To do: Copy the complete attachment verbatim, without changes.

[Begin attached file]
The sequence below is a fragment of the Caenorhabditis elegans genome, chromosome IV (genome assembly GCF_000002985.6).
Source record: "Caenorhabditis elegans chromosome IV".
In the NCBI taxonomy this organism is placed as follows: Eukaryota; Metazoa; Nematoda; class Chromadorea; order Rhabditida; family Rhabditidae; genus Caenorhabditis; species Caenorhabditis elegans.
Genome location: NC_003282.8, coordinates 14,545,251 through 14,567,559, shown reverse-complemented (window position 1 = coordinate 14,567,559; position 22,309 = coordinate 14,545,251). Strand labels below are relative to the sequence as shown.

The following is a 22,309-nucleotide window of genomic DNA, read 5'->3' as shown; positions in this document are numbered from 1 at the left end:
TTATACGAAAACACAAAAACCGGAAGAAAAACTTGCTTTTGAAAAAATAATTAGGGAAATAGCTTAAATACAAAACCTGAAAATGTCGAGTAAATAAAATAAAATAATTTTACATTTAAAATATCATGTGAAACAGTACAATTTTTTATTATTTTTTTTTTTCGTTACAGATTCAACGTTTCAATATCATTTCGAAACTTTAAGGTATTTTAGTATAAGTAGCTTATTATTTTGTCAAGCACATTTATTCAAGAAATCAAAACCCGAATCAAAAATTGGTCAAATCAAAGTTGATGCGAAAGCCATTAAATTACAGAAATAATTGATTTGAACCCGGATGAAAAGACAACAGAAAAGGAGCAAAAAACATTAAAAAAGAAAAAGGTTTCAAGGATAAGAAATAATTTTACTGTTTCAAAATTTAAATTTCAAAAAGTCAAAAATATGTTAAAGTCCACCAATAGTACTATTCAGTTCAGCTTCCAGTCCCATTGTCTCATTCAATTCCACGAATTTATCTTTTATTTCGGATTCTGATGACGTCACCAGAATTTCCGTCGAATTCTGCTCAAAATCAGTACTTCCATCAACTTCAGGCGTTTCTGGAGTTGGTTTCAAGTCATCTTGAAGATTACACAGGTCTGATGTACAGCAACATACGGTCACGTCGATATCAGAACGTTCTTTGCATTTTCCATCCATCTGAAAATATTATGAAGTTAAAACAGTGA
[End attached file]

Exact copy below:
The sequence below is a fragment of the Caenorhabditis elegans genome, chromosome IV (genome assembly GCF_000002985.6).
Source record: "Caenorhabditis elegans chromosome IV".
In the NCBI taxonomy this organism is placed as follows: Eukaryota; Metazoa; Nematoda; class Chromadorea; order Rhabditida; family Rhabditidae; genus Caenorhabditis; species Caenorhabditis elegans.
Genome location: NC_003282.8, coordinates 14,545,251 through 14,567,559, shown reverse-complemented (window position 1 = coordinate 14,567,559; position 22,309 = coordinate 14,545,251). Strand labels below are relative to the sequence as shown.

The following is a 22,309-nucleotide window of genomic DNA, read 5'->3' as shown; positions in this document are numbered from 1 at the left end:
TTATACGAAAACACAAAAACCGGAAGAAAAACTTGCTTTTGAAAAAATAATTAGGGAAATAGCTTAAATACAAAACCTGAAAATGTCGAGTAAATAAAATAAAATAATTTTACATTTAAAATATCATGTGAAACAGTACAATTTTTTATTATTTTTTTTTTTCGTTACAGATTCAACGTTTCAATATCATTTCGAAACTTTAAGGTATTTTAGTATAAGTAGCTTATTATTTTGTCAAGCACATTTATTCAAGAAATCAAAACCCGAATCAAAAATTGGTCAAATCAAAGTTGATGCGAAAGCCATTAAATTACAGAAATAATTGATTTGAACCCGGATGAAAAGACAACAGAAAAGGAGCAAAAAACATTAAAAAAGAAAAAGGTTTCAAGGATAAGAAATAATTTTACTGTTTCAAAATTTAAATTTCAAAAAGTCAAAAATATGTTAAAGTCCACCAATAGTACTATTCAGTTCAGCTTCCAGTCCCATTGTCTCATTCAATTCCACGAATTTATCTTTTATTTCGGATTCTGATGACGTCACCAGAATTTCCGTCGAATTCTGCTCAAAATCAGTACTTCCATCAACTTCAGGCGTTTCTGGAGTTGGTTTCAAGTCATCTTGAAGATTACACAGGTCTGATGTACAGCAACATACGGTCACGTCGATATCAGAACGTTCTTTGCATTTTCCATCCATCTGAAAATATTATGAAGTTAAAACAGTGA